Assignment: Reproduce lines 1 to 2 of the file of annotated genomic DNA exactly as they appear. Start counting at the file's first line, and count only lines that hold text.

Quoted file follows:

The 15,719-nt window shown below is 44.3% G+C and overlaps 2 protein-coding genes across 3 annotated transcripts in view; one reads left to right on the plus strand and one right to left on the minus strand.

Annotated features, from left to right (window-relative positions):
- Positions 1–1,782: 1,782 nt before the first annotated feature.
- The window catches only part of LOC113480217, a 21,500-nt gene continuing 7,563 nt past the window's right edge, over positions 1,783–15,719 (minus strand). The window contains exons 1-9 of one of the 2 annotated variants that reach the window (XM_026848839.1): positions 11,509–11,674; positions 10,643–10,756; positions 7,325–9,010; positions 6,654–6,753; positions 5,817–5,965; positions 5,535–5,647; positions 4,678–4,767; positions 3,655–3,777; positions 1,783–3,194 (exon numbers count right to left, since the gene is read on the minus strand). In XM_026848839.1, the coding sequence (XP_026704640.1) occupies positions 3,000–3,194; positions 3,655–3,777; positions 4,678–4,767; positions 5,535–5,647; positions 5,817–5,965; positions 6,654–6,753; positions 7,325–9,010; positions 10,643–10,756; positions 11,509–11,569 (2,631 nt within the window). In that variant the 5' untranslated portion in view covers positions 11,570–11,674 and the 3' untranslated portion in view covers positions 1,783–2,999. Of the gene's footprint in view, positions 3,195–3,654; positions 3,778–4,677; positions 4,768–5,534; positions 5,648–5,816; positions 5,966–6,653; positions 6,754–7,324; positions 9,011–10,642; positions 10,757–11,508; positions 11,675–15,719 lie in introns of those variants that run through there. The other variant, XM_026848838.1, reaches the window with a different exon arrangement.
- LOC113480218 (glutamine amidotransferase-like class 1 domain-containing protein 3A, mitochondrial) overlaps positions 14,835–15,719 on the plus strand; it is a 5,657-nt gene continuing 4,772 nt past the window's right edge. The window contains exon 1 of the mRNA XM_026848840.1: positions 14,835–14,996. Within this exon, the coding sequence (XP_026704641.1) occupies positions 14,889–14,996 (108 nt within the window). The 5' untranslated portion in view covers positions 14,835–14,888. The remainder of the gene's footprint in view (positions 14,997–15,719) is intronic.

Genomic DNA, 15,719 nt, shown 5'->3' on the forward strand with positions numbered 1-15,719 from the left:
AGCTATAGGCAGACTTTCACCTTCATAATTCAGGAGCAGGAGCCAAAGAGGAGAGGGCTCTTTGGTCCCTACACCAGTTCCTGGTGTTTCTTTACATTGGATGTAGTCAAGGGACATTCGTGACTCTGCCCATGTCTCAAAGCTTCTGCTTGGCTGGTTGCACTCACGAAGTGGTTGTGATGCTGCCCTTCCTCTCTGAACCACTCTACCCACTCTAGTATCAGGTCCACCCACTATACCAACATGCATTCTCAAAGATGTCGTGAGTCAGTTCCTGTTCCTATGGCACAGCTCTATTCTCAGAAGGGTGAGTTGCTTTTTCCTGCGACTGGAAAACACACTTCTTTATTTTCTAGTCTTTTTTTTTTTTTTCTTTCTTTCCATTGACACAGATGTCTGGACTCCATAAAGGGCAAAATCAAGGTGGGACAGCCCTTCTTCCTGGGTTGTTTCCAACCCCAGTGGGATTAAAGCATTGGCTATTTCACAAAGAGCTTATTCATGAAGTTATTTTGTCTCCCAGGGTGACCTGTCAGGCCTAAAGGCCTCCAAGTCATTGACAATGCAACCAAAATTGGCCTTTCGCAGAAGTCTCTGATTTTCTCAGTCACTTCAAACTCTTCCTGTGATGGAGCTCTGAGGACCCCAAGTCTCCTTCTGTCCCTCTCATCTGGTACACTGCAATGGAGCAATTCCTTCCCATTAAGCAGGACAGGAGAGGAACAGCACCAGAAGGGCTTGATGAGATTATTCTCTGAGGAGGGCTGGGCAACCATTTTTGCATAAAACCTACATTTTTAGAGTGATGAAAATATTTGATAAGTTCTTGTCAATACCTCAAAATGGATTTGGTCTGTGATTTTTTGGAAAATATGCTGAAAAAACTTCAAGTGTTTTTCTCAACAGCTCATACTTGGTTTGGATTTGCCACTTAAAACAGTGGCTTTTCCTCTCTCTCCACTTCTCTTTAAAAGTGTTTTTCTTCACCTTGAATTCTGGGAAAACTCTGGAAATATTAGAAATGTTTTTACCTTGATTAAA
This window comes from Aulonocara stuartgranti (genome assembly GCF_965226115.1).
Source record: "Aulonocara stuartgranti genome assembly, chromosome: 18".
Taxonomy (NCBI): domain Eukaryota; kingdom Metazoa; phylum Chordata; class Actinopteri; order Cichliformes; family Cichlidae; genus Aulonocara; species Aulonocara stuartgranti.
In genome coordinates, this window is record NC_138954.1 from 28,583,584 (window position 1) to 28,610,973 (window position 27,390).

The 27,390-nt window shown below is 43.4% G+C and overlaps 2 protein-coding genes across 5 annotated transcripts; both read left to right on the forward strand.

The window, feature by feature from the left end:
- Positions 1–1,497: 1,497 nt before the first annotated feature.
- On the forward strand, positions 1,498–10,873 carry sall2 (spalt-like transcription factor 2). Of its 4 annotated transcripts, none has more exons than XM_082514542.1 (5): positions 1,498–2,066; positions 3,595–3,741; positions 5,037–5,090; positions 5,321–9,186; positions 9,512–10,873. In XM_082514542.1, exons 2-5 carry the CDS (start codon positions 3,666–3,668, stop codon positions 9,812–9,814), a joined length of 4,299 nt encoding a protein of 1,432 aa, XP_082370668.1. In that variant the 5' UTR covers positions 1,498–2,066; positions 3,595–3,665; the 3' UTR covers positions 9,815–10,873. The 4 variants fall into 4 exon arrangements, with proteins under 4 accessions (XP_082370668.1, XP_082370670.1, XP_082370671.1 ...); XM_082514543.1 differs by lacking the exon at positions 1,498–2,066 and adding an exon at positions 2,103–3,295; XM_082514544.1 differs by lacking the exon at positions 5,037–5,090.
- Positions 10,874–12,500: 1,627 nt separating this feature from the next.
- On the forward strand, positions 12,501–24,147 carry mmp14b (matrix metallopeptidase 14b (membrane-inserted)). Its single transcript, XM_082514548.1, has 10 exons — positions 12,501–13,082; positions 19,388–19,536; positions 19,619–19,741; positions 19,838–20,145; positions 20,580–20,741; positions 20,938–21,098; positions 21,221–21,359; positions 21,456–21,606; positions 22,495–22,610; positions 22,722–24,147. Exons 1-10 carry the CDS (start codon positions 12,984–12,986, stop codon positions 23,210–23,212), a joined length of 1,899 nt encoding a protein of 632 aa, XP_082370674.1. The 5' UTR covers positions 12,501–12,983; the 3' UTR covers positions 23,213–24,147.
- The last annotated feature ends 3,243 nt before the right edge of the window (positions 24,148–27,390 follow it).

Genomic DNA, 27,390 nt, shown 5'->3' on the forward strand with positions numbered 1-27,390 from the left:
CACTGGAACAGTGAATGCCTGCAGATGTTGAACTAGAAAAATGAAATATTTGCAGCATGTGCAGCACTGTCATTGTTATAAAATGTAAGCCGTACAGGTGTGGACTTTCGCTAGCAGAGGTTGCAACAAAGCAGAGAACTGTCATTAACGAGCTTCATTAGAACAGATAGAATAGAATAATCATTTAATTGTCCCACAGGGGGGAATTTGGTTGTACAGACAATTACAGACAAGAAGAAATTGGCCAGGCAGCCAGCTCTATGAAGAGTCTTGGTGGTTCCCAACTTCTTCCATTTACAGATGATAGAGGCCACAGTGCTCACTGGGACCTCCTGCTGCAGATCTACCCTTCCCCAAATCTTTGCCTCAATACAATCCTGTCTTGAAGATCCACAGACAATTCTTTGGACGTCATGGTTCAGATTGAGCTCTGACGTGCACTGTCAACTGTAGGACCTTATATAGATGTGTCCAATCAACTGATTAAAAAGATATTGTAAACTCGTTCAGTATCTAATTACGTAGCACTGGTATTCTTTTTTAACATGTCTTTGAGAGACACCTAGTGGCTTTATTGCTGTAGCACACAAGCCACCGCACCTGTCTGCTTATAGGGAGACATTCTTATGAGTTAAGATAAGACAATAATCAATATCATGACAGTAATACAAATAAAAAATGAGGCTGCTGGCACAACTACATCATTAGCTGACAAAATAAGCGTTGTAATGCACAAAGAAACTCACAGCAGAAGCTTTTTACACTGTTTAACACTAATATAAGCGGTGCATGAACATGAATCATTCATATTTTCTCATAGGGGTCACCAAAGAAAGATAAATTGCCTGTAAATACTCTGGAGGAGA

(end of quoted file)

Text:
The 15,719-nt window shown below is 44.3% G+C and overlaps 2 protein-coding genes across 3 annotated transcripts in view; one reads left to right on the plus strand and one right to left on the minus strand.

Annotated features, from left to right (window-relative positions):